That comma placement is intentional. Treasury confirmed it was their position that only members of the NSBA as of March 1, 2024, are included in the ruling.


In 2021, Congress passed the Corporate Transparency Act—or CTA—as part of the National Defense Authorization Act for Fiscal Year 2021. The law requires certain companies to file reports that identify a company’s beneficial owners with FinCEN, the Financial Crimes Enforcement Network.

For purposes of the CTA, reporting companies can be domestic companies created under the laws of a state or Indian tribe or entities formed under the law of a foreign country registered to do business in any state or tribal jurisdiction. This can include limited partnerships, limited liability partnerships (LLPs), business trusts, LLCs (including SMLLCs), and corporations—typically, any entity you would register with the state.

On January 1, 2024, the Department of the Treasury officially began accepting beneficial ownership information reports. A reporting company created or registered to do business before January 1, 2024, will have until January 1, 2025, to file its initial report, while a reporting company created or registered on or after January 1, 2024, and before January 1, 2025, will have 90 calendar days after receiving notice of the company’s creation or registration to file its initial report. Reporting companies created or registered on or after January 1, 2025, will have 30 calendar days from actual or public notice that the company’s creation or registration is effective to file their initial reports with FinCEN.

On November 15, 2022, the NSBA and Winkles, an Alabama business owner, filed suit against Janet Yellen in her official capacity as the Secretary of the U.S. Department of the Treasury, the Treasury Department, and Himamauli Das, the Acting Director of FinCEN, which is charged with carrying out the CTA.

According to the complaint, the CTA’s reporting requirements will apply to approximately 32.6 million “reporting companies” in 2024 and an estimated 5 million additional companies annually. The complaint noted that the law’s purpose “is to enhance measures to combat financial crimes, such as money laundering and terrorism financing,” which it agreed are “admirable and important aims.” However, the NSBA charged that “while attempting to fight crime, the CTA imposes its heaviest burdens on law-abiding U.S. citizens and permanent residents.”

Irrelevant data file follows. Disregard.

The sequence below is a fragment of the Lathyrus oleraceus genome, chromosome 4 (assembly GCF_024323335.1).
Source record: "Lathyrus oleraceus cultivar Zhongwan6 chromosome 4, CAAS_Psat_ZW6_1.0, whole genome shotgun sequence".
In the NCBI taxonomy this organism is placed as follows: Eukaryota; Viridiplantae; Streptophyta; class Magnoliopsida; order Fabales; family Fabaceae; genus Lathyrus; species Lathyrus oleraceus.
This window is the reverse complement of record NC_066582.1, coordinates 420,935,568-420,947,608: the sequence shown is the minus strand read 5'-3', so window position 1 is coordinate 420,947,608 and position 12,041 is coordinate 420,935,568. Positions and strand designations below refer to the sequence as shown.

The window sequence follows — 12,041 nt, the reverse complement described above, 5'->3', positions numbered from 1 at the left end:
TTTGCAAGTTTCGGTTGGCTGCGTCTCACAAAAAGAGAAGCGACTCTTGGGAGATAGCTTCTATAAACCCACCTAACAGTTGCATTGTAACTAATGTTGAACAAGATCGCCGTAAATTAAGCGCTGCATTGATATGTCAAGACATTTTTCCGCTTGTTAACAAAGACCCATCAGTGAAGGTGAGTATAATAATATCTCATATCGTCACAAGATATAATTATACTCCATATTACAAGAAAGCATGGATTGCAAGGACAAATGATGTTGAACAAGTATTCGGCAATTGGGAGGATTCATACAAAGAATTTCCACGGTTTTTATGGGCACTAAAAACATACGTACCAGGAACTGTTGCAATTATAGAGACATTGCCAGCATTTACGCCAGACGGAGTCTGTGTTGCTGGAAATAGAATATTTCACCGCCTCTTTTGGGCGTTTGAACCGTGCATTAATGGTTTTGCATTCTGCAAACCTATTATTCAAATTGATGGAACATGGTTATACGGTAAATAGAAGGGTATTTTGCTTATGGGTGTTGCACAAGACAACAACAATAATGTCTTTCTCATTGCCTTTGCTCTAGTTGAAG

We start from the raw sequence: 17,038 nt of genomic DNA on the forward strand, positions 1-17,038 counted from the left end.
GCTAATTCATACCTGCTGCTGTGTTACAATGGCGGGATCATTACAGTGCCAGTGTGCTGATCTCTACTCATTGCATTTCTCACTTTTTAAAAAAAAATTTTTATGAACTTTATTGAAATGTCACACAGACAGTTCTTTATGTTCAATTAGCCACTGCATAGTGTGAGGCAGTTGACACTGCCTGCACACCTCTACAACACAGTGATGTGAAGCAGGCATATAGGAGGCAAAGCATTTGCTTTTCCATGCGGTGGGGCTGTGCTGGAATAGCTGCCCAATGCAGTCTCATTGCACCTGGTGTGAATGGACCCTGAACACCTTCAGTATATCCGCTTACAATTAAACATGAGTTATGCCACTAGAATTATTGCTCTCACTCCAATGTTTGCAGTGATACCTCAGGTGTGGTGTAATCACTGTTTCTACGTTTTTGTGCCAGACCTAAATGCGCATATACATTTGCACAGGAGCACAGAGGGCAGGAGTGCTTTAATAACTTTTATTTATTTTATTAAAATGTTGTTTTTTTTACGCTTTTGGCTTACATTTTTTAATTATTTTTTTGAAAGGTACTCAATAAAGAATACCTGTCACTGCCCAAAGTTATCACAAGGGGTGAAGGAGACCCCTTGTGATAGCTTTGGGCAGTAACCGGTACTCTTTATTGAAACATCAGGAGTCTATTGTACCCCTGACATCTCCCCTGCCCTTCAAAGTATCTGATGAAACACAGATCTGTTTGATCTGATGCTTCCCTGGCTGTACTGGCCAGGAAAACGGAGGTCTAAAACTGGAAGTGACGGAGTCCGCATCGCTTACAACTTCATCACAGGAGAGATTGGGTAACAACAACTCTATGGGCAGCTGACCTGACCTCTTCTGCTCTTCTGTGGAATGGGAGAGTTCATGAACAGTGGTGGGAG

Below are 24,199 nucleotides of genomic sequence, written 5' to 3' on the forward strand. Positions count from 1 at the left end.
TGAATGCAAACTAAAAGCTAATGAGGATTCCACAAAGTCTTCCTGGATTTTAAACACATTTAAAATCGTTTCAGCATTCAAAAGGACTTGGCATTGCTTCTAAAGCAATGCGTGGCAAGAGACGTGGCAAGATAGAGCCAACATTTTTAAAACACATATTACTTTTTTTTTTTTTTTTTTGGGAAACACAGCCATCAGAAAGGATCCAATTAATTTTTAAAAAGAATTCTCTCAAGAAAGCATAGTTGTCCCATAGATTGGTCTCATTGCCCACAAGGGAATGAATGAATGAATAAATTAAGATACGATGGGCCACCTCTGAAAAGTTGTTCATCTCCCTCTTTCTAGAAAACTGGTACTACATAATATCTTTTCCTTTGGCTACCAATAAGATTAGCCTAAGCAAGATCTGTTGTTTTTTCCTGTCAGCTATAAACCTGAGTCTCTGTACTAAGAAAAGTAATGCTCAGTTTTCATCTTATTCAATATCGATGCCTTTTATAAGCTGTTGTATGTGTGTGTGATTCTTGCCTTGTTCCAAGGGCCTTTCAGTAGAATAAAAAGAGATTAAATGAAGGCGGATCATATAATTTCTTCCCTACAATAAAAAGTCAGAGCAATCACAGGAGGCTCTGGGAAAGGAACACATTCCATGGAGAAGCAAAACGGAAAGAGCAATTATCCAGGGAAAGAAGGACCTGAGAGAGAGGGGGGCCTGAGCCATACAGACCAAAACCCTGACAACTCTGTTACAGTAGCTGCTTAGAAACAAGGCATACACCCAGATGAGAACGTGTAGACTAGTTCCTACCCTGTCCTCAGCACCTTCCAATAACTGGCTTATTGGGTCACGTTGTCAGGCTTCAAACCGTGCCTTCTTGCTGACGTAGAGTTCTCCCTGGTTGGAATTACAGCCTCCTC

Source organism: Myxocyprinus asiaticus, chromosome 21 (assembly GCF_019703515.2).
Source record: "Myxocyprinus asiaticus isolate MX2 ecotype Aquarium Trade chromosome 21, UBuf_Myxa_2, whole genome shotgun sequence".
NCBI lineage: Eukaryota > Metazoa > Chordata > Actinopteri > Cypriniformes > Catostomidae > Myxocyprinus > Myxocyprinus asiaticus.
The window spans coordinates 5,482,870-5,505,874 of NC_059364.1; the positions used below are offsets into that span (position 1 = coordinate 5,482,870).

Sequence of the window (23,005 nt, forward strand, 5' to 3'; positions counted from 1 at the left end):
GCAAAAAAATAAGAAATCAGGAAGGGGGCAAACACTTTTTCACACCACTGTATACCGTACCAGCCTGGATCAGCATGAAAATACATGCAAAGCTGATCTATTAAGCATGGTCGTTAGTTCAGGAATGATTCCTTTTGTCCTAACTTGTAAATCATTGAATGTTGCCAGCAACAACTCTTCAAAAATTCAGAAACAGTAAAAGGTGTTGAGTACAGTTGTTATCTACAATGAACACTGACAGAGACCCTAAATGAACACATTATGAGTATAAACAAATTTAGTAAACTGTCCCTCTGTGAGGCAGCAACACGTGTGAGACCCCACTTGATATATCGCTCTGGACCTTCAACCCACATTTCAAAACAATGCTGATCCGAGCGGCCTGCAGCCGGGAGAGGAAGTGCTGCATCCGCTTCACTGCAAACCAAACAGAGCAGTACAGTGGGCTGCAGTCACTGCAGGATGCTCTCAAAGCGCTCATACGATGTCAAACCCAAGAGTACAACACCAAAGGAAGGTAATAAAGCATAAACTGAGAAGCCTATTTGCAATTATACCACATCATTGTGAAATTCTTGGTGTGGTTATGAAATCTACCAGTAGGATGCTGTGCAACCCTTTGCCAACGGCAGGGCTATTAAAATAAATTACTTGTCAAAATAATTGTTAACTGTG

Specifically, the NSBA alleged that the federal government is claiming powers over entity formation that traditionally belong to the states. This, they argued, violates the 9th and 10th Amendments and constitutional principles of federalism.

Opinion and Order

On March 1, 2024, Judge Burke issued his opinion and order.

In his opinion, Judge Burke, a Trump appointee, wrote, “Congress sometimes enacts smart laws that violate the Constitution.” This case, he continued, “illustrates that principle.”

Judge Burke found that “the CTA exceeds the Constitution’s limits on the legislative branch and lacks a sufficient nexus to any enumerated power to be a necessary or proper means of achieving Congress’ policy goals” and granted the NSBA’s motion for summary judgment.

Response And Next Steps

According to a statement from the NSBA, “The federal government had no choice but to appeal. We are glad that it did, so that the Eleventh Circuit, which also has jurisdiction over Georgia and Florida, can now affirm the ruling we obtained from the Northern District of Alabama that the CTA is unconstitutional.”

The NSBA added, “FinCEN should immediately reverse course and suspend enforcement of the CTA for all until these issues are finally decided.”

That isn’t likely to happen. The NSBA hinted at as much, saying, “If Congress does not repeal the CTA, eventually the Supreme Court will need to address this issue as well and strike down the statute for the entire United States.”

What is certain, however, is that this matter is far from over. Stay tuned.